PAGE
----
When Jeremy and Roxy Thiessen first served their home-finished beef to friends, their guests declared they’d never tasted anything like it. While this is often how stories of direct-marketing success begin, the Thiessens had a distinct advantage based on their location and market demands, providing a unique opportunity for this family.
At first glance, the arid grasslands surrounding Jeremy Thiessen’s feedlot may bring to mind the Palliser’s Triangle. This landscape, however, has fostered a tradition of herding livestock that dates back thousands of years. The steppes of northern Mongolia are home to Xanadu Razorback, Thiessen’s small feedlot, located at Hutag-Ondor in the province of Bulgan.
What is now a “steppe-to-plate” program began when Thiessen first finished and processed beef for his family’s use. “Most of the animals that are slaughtered here are three- to six-year-old steers,” Thiessen explains. “There was no other intensive feedlots in Mongolia, and in the grocery stores you couldn’t find T-bone steak or ribeye steak or any sort of different types of cuts. It was all just big chunks of meat.”
After trying this beef, produced using management practices similar to those used in Canada, their friends expressed interest in purchasing beef, and then asked if Thiessen would raise beef to carry in their store in Ulaanbaatar, which catered to expatriates. Thiessen focused on Mongolia’s expat community as his first target market based on their desire for recognizable cuts of beef.
“Some of the higher-end restaurants also were wanting to put steaks on the menu, so I started giving samples,” he says. This evolved to his current program, in which he finishes and processes the animals himself to get as much value as possible out of his investment.
“There wasn’t any intermediate company or system that was in place that I could actually market my animals that I had put more money into. In order to make any profit I had to go all the way.”
Thiessen’s background in the Canadian beef industry provided the foundation for his business. He was raised on his family’s ranch north of Fort St. John, B.C. In the 1960s, his father and uncle started their ranch with 20 head of polled Herefords after riding in to select their land and building five miles of road through dense forest. The ranch grew to 200 head of females, and as kids Thiessen and his siblings enjoyed showing their family’s registered Hereford bulls at exhibitions. His two eldest brothers purchased the operation and have since expanded their herds.
Thiessen’s own adventure began in the fall of 1993, when he travelled to Mongolia with a Christian aid organization. While adapting to life in Mongolia was something of a culture shock, he was eager for the challenge.
“I spent the first three years in the capital city of Ulaanbaatar, learning the language and culture, and then also taking weekend trips and week trips out into the different parts of the country and exploring it,” he says.
He moved to Bulgan province in 1996 and worked in a community where he and others taught gardening skills. By working on commercial-scale projects to grow vegetables, this has provided a new livelihood for more than 50 families in the community since then.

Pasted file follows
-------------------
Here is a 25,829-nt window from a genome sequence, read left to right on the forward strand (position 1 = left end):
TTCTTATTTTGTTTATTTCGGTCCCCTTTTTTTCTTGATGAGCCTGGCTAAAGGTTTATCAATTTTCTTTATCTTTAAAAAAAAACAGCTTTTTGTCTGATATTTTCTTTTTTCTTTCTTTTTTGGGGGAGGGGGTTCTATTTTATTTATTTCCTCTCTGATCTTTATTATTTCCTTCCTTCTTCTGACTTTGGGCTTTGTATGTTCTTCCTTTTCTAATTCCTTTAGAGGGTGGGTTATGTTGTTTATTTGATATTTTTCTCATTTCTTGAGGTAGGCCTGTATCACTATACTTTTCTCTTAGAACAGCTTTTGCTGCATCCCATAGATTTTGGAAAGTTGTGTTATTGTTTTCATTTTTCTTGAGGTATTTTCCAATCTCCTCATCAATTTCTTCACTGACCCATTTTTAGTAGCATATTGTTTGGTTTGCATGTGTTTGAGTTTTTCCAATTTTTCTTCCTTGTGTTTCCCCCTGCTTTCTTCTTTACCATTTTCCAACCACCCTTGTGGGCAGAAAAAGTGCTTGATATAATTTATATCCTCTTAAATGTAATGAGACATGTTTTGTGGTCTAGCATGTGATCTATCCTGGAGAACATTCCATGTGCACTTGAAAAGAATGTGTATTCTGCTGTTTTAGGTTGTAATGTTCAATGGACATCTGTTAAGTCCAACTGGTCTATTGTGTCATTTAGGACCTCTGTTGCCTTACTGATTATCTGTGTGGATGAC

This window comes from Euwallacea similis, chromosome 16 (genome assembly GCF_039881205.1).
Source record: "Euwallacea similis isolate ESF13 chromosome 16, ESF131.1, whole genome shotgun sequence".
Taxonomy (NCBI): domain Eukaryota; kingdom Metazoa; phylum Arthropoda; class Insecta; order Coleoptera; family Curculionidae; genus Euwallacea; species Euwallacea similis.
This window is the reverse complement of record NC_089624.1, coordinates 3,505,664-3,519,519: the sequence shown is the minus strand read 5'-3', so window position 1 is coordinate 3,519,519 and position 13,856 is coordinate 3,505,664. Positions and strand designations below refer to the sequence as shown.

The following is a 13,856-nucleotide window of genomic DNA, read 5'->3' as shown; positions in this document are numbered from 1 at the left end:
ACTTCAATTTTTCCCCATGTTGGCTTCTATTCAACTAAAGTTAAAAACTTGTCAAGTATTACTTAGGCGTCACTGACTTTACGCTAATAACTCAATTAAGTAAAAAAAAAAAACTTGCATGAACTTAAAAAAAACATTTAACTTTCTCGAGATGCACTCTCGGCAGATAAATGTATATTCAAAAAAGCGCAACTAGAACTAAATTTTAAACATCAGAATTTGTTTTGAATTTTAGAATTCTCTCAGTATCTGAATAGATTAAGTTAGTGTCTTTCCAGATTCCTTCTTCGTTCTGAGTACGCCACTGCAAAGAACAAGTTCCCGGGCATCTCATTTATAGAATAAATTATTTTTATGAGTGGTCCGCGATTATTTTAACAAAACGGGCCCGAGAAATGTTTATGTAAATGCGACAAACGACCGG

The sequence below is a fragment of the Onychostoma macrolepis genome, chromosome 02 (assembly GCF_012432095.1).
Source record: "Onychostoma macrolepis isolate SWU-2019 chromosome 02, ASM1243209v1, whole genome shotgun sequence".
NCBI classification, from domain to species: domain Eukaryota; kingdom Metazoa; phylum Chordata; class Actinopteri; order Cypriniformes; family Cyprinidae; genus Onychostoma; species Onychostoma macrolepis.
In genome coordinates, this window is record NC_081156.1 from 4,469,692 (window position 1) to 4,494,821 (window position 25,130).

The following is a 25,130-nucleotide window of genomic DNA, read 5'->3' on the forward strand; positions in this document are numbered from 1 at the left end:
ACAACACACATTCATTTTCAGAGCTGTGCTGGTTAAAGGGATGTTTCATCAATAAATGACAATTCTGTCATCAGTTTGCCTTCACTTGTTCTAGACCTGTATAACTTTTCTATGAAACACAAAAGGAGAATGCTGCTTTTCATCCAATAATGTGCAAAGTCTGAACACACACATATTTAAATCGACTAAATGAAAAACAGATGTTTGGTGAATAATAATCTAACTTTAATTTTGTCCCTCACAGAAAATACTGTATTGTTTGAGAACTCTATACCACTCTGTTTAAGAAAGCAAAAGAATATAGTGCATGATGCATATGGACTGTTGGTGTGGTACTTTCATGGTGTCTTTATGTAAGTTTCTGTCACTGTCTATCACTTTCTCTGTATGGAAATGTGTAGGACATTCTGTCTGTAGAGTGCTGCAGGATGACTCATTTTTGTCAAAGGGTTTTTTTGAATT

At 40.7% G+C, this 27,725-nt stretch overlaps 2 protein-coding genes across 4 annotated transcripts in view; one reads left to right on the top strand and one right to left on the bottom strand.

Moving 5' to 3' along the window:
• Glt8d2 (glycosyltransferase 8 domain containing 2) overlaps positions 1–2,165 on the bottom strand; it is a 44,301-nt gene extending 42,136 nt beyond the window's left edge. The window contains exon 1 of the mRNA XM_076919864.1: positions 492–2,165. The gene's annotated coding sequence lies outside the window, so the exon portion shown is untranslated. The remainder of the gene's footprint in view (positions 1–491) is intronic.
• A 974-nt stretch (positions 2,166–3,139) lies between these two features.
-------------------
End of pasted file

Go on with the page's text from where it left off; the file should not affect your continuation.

“We were looking at starting another aid project. However, as we were assessing that, in my mind it was becoming more necessary for the people (to) be given jobs and skills rather than aid,” says Thiessen. “Looking at the agriculture industry in Mongolia, there was so many opportunities because of the lack of development in the industry, so that was what I wanted to target.”
The opportunity came when he found his way to Mongolia’s cattle business after a local producer offered to sell him some calves in 2004. He purchased three calves for around $11 per head, built a small corral and bought local wild grass hay and wheat bran for feed. As the calves started to grow and do well on feed, neighbouring herdsmen had their doubts about Thiessen’s methods.
“As the months went on and the calves kept gaining, their perception changed,” he recalls. “I was given a calf the next fall because they saw I knew what I was doing.”
Challenges to beef industry
When Thiessen established his feedlot in 2009, he was operating within a challenging system. Cattle production in Mongolia has retained much of its traditional nomadic character.
“The local herdsmen move two to three times annually, looking for free-range pasture for their herds,” Thiessen explains. “Most herdsmen will have a winter and summer camp, but they also move in spring and fall depending on the availability of the grass.”
In the 1950s, Hereford genetics were introduced from Russia, and herds were established on state-run farms in the provinces of Bulgan and Selenge. The breed did well in this environment, and breeding programs were well-managed by Soviet-trained livestock specialists. After the fall of the Soviet Union, though, state farms closed, livestock services deteriorated and Mongolia’s cattle industry seriously declined.
As for the traditional herding system, problems began to appear at this time when the Mongolian government actively encouraged producers to expand their herds, putting undue stress on the grasslands. The Mongolian steppes share many qualities with the Canadian Prairies, but the landscape has its own ecological challenges.